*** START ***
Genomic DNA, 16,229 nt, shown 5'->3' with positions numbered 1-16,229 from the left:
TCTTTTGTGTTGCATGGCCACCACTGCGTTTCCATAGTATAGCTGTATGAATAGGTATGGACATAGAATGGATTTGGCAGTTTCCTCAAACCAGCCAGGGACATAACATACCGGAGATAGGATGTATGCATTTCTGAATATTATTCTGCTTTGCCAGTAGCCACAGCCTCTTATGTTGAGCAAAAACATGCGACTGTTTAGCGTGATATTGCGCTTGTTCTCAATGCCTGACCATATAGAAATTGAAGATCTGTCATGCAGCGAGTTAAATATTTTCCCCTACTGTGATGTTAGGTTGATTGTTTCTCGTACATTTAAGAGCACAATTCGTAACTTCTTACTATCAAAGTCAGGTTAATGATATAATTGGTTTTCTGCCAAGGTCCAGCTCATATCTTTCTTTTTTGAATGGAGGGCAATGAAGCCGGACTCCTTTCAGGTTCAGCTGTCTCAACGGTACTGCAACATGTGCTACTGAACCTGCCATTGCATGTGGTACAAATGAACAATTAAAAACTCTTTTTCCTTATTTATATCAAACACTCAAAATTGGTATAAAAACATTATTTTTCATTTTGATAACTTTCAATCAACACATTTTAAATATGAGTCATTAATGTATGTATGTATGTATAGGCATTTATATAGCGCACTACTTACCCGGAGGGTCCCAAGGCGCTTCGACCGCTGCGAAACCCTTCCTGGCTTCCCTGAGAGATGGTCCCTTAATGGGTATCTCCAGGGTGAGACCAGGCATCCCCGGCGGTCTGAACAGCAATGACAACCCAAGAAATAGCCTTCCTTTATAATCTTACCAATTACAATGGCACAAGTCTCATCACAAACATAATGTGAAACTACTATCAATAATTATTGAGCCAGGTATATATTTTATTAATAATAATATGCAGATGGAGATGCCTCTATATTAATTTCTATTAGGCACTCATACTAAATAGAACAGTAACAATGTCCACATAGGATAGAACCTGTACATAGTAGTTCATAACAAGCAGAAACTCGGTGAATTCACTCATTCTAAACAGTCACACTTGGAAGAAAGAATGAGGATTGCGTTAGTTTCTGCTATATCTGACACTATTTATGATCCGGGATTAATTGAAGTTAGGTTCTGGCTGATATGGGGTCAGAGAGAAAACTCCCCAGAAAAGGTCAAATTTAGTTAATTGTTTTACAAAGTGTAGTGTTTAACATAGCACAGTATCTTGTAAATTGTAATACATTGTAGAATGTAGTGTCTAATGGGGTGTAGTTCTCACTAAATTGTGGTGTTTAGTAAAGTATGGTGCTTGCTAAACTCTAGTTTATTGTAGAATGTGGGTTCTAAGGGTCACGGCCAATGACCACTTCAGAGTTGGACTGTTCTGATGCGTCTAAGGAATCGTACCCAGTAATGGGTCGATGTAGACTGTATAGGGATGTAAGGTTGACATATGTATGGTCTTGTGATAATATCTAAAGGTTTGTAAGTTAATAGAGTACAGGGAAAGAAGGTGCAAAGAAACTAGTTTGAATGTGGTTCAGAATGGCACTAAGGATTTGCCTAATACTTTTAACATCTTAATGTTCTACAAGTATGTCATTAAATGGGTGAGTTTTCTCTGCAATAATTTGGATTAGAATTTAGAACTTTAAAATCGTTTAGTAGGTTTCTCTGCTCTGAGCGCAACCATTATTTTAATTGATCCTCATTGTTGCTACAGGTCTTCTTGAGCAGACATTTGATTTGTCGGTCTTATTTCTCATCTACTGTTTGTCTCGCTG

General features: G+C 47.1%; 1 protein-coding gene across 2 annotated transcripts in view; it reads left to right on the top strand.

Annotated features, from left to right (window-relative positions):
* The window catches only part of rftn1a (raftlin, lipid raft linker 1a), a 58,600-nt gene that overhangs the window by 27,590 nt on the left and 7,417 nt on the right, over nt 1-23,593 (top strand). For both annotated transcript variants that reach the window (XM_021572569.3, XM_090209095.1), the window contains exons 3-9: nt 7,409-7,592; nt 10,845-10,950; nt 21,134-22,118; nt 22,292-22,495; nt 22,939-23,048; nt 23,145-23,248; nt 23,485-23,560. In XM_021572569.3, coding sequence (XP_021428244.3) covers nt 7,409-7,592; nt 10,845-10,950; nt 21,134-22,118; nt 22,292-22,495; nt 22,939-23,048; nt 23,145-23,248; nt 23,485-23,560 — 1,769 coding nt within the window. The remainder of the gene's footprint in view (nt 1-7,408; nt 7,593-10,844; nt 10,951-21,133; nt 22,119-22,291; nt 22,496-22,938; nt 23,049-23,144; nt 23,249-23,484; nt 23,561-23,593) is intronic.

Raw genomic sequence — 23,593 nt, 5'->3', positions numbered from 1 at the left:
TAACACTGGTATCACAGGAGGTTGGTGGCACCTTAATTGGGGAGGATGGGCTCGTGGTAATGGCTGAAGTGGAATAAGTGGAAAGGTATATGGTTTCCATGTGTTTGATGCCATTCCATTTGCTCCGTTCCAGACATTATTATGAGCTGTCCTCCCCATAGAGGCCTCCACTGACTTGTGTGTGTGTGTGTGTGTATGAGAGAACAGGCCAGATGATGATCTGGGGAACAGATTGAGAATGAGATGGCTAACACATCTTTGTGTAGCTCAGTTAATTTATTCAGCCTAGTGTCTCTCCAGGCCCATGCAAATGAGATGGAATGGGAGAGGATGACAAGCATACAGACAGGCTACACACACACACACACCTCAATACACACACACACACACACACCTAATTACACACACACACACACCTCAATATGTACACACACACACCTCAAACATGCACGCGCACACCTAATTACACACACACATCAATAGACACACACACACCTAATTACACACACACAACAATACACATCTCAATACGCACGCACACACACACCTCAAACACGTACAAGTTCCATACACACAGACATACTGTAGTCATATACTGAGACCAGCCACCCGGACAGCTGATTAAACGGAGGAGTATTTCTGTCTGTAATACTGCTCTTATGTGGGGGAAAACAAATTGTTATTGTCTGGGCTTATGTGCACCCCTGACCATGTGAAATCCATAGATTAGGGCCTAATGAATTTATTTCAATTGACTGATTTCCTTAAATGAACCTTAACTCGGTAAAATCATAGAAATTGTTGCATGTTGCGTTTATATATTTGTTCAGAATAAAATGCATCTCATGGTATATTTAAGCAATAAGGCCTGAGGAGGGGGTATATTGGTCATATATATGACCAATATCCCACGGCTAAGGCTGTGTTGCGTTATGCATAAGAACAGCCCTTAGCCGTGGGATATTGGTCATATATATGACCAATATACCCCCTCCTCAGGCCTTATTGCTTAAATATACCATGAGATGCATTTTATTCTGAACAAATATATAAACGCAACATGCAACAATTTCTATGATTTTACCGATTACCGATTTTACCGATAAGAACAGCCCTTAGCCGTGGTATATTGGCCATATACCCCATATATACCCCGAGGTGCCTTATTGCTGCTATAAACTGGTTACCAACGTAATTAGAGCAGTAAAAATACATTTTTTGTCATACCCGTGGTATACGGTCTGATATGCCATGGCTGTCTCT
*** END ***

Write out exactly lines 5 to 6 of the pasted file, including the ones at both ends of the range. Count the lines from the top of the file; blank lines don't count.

* The window catches only part of rftn1a (raftlin, lipid raft linker 1a), a 58,600-nt gene that overhangs the window by 27,590 nt on the left and 7,417 nt on the right, over nt 1-23,593 (top strand). For both annotated transcript variants that reach the window (XM_021572569.3, XM_090209095.1), the window contains exons 3-9: nt 7,409-7,592; nt 10,845-10,950; nt 21,134-22,118; nt 22,292-22,495; nt 22,939-23,048; nt 23,145-23,248; nt 23,485-23,560. In XM_021572569.3, coding sequence (XP_021428244.3) covers nt 7,409-7,592; nt 10,845-10,950; nt 21,134-22,118; nt 22,292-22,495; nt 22,939-23,048; nt 23,145-23,248; nt 23,485-23,560 — 1,769 coding nt within the window. The remainder of the gene's footprint in view (nt 1-7,408; nt 7,593-10,844; nt 10,951-21,133; nt 22,119-22,291; nt 22,496-22,938; nt 23,049-23,144; nt 23,249-23,484; nt 23,561-23,593) is intronic.

Raw genomic sequence — 23,593 nt, 5'->3', positions numbered from 1 at the left: